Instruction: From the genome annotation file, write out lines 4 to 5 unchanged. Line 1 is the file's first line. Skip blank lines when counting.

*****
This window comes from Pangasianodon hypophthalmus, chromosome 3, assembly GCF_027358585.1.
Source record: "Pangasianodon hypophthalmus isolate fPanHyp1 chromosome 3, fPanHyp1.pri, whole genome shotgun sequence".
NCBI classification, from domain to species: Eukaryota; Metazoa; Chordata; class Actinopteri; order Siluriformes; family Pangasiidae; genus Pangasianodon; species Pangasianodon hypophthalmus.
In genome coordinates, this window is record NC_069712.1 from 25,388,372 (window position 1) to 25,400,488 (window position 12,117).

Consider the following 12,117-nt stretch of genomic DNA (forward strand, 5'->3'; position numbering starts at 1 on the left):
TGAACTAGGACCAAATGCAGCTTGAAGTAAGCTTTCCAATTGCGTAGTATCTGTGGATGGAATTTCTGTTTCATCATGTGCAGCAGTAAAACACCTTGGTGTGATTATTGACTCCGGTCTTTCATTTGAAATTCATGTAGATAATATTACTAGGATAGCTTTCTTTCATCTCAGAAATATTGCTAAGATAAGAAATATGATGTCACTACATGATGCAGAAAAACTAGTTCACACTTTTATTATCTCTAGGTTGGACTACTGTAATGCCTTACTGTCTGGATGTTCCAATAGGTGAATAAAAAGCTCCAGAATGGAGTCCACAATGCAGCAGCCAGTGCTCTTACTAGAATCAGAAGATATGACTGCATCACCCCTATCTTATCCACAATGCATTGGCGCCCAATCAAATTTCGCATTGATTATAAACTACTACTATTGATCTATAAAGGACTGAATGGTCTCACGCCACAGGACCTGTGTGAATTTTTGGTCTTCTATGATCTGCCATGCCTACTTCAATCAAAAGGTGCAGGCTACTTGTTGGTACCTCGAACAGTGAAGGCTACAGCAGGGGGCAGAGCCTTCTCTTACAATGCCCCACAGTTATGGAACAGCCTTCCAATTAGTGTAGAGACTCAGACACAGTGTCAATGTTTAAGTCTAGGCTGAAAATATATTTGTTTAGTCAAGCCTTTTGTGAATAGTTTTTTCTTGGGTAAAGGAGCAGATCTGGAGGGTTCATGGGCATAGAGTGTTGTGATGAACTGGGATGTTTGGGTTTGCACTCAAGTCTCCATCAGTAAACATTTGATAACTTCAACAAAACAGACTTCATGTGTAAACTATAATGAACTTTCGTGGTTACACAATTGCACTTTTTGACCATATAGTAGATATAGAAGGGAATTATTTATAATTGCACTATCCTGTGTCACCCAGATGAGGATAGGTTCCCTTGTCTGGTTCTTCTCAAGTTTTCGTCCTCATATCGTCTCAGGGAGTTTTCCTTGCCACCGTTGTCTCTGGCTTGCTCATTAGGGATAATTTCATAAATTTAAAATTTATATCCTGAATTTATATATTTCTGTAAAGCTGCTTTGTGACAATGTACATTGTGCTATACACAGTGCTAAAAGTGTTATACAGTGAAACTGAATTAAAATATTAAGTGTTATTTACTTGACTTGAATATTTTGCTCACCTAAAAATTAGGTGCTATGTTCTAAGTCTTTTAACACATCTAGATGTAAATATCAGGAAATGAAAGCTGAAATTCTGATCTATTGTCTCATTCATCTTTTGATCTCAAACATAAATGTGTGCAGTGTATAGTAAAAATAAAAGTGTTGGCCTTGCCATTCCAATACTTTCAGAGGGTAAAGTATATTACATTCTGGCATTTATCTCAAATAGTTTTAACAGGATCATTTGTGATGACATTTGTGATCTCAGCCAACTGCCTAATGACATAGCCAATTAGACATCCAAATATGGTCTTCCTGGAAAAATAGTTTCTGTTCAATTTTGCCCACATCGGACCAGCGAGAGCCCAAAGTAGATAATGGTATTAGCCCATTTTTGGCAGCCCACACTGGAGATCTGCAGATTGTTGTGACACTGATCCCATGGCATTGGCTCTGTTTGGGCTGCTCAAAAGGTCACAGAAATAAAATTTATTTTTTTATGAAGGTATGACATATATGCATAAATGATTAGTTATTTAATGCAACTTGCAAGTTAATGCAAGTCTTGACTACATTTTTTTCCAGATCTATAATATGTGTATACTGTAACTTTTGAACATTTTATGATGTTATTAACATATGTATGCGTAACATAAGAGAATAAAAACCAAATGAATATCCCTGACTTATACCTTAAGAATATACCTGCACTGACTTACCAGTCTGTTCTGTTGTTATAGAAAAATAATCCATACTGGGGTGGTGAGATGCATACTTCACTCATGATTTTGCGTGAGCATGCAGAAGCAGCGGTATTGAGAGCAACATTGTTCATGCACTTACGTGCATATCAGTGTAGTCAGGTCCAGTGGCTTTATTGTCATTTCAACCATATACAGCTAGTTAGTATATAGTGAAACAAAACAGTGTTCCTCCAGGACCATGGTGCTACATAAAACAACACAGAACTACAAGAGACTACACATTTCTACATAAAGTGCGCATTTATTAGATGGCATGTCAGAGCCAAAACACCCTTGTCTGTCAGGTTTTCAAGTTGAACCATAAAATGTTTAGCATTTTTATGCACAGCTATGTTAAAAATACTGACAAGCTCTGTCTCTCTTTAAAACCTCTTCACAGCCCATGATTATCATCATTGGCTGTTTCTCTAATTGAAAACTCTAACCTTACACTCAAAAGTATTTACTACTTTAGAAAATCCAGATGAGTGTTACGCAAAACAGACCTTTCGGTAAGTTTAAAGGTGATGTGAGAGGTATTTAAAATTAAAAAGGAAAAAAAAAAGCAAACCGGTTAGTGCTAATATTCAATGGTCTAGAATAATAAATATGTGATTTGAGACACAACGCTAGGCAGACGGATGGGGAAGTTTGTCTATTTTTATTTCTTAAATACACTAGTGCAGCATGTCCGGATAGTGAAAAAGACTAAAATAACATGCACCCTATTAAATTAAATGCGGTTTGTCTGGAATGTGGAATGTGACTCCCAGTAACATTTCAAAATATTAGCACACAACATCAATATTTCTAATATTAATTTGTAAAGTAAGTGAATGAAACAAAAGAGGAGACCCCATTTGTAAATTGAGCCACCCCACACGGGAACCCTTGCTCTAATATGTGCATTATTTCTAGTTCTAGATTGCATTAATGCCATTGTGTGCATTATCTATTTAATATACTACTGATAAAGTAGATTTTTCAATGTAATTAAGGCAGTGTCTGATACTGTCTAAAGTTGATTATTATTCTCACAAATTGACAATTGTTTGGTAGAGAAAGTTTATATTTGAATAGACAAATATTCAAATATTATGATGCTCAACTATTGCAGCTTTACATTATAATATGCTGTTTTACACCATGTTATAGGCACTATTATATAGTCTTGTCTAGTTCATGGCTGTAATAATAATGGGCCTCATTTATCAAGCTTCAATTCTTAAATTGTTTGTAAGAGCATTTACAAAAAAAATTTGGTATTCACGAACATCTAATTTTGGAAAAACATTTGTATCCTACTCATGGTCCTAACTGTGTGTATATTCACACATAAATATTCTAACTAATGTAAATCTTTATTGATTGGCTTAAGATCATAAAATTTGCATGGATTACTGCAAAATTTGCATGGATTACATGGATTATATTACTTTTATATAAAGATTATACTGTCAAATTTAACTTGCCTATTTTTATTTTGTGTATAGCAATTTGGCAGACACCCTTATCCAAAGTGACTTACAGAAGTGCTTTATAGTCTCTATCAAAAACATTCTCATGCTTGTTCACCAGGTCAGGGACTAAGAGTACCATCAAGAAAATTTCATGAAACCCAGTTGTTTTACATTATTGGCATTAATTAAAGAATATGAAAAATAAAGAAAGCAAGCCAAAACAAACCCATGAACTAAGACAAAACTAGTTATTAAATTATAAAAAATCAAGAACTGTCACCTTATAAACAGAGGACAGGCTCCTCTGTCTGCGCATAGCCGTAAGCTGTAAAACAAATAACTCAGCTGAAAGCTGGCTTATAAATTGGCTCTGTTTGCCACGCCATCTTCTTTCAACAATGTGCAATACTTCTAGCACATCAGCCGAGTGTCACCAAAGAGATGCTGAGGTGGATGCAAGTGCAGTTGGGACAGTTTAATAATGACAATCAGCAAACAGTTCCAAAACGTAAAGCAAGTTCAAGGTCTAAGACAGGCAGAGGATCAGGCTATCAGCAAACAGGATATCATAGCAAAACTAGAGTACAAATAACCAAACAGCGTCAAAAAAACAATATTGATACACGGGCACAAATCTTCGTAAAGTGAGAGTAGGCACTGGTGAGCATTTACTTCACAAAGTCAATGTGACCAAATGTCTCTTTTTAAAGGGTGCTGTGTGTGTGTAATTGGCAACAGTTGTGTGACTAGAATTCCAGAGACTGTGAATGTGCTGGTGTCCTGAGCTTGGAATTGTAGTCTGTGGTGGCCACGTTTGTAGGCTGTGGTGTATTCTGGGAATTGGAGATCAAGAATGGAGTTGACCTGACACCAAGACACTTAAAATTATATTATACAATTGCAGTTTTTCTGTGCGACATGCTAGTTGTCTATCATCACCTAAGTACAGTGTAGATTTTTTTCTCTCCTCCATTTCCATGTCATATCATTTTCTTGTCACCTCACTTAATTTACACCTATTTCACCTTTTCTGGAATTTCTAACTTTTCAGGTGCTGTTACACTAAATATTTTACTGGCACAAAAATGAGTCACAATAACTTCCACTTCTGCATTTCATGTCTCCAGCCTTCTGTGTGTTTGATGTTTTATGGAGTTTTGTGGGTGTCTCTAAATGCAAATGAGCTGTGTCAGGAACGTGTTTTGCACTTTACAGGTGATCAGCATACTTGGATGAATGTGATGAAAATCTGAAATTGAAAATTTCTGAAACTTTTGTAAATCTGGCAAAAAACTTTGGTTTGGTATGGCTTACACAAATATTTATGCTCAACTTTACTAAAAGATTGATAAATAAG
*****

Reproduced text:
In genome coordinates, this window is record NC_069712.1 from 25,388,372 (window position 1) to 25,400,488 (window position 12,117).

Consider the following 12,117-nt stretch of genomic DNA (forward strand, 5'->3'; position numbering starts at 1 on the left):